As the face of your team and their work, it’s common to receive more of the credit (and more of the blame) than you might deserve. Making a point to spotlight your direct reports’ efforts when you get praised for the team’s work is not only hugely motivating but it will also help your high performers gain visibility and build their reputations with people up and across the organization.
How to do it:
1. When you hear positive feedback about an area you are responsible for, thank the other person and let them know you will pass it on to your team.
Doing this simultaneously acknowledges the feedback you’ve just heard and signals to the other person that it’s more than you who deserve the credit. For example:
“I’m glad to hear the launch of the new registration system is getting a positive response. The team worked really hard on it. I’ll be sure to pass the compliment on to them.”
2. If appropriate, share with the other person how a direct report (or several of them) contributed to this outcome.
There were likely many small wins made along the way to this success. Call them out specifically because that may be the only way someone outside of your team will hear about what went into your team’s work. For example:
“In particular, I’m really proud of the design work Charlene did on the form layout and flow. She created such a smooth customer experience.”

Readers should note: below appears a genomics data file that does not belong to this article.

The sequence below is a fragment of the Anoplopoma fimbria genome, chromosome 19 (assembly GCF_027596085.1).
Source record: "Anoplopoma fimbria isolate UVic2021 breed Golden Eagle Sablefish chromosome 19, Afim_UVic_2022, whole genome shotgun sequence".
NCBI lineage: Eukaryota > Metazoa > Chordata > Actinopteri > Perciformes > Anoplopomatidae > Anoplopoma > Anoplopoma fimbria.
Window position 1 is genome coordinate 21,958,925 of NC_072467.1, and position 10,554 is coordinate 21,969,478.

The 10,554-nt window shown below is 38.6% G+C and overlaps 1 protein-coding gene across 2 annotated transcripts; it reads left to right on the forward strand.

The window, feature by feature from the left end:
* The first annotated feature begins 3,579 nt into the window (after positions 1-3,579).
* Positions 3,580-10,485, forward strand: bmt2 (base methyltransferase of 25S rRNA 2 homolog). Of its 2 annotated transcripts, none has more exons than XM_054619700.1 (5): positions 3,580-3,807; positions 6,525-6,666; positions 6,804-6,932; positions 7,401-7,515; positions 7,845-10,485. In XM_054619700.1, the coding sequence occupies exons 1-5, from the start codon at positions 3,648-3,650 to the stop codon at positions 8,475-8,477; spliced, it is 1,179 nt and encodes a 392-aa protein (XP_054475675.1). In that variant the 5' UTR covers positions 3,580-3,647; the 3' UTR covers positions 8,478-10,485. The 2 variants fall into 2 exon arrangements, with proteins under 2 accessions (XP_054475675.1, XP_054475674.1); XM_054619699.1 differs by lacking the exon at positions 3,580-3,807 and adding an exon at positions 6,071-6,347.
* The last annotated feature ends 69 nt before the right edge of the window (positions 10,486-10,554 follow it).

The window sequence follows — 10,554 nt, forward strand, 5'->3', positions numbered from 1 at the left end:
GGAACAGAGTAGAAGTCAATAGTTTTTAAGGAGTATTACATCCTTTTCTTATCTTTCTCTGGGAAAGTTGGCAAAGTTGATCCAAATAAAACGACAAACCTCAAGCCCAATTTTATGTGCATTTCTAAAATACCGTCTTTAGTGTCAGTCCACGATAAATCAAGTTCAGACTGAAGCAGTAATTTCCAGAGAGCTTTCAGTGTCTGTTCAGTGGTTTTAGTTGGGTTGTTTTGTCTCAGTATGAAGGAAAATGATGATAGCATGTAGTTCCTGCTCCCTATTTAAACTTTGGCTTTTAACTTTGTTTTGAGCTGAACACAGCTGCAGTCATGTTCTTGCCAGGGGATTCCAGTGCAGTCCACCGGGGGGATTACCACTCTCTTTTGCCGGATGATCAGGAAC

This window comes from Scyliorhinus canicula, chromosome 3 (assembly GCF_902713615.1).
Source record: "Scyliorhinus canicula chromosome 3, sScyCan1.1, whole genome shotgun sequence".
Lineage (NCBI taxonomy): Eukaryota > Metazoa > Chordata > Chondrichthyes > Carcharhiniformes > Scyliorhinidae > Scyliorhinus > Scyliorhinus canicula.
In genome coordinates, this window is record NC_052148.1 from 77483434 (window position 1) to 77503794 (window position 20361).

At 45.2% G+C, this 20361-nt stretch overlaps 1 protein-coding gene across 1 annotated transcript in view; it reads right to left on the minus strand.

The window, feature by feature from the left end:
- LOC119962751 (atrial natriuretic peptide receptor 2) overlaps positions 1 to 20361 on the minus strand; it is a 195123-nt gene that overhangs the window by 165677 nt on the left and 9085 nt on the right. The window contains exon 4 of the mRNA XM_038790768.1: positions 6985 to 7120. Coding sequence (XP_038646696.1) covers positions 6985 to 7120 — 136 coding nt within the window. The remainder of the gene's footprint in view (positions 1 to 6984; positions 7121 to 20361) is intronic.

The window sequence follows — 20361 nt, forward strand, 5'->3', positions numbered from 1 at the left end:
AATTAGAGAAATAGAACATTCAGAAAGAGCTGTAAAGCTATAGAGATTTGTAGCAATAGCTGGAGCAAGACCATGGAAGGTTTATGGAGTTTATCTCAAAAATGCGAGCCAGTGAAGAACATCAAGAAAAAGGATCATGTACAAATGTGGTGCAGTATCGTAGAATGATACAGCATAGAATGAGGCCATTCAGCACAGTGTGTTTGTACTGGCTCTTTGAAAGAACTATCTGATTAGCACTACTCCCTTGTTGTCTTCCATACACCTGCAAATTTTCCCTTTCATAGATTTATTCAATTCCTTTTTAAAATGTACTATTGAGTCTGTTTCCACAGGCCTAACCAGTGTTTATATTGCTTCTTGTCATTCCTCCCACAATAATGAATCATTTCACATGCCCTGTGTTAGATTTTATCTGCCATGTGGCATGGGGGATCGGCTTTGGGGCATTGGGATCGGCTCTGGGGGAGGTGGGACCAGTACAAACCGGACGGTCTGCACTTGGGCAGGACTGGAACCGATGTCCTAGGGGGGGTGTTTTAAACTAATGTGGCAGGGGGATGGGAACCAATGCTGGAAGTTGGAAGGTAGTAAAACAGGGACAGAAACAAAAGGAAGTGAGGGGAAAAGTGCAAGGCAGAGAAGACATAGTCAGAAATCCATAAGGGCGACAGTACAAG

3. Also consider sharing a brief story, if you have one, about a challenge your direct report (or team) encountered and what they did to overcome it.
It’s easy for higher-ups who see the finished product but often aren’t involved in the process to underestimate what it takes to get something done. Being transparent about the problems your team faced and how they solved them shows others a truer picture of how your team does its best work.
4. Relay the compliment and conversation to the appropriate person or people on your team.
If the exchange didn’t happen in front of your team, be sure to tell your direct reports about the praise they received. Highlight relevant details of the conversation and the specific shout-outs you gave:
“Charlene, I want to pass along a compliment. Sandi was praising our prelaunch work today, and I told her about the work you did to make the form such a smooth experience. I also shared some of the issues you had to resolve to finish it on time, and she was impressed.”
Unconscious biases are hard to identify, much less know their true impact. Before you can take steps to operate more fairly and effectively at work, you need to get your bearings. Download our latest guide: Seven Misconceptions About Unconscious Bias.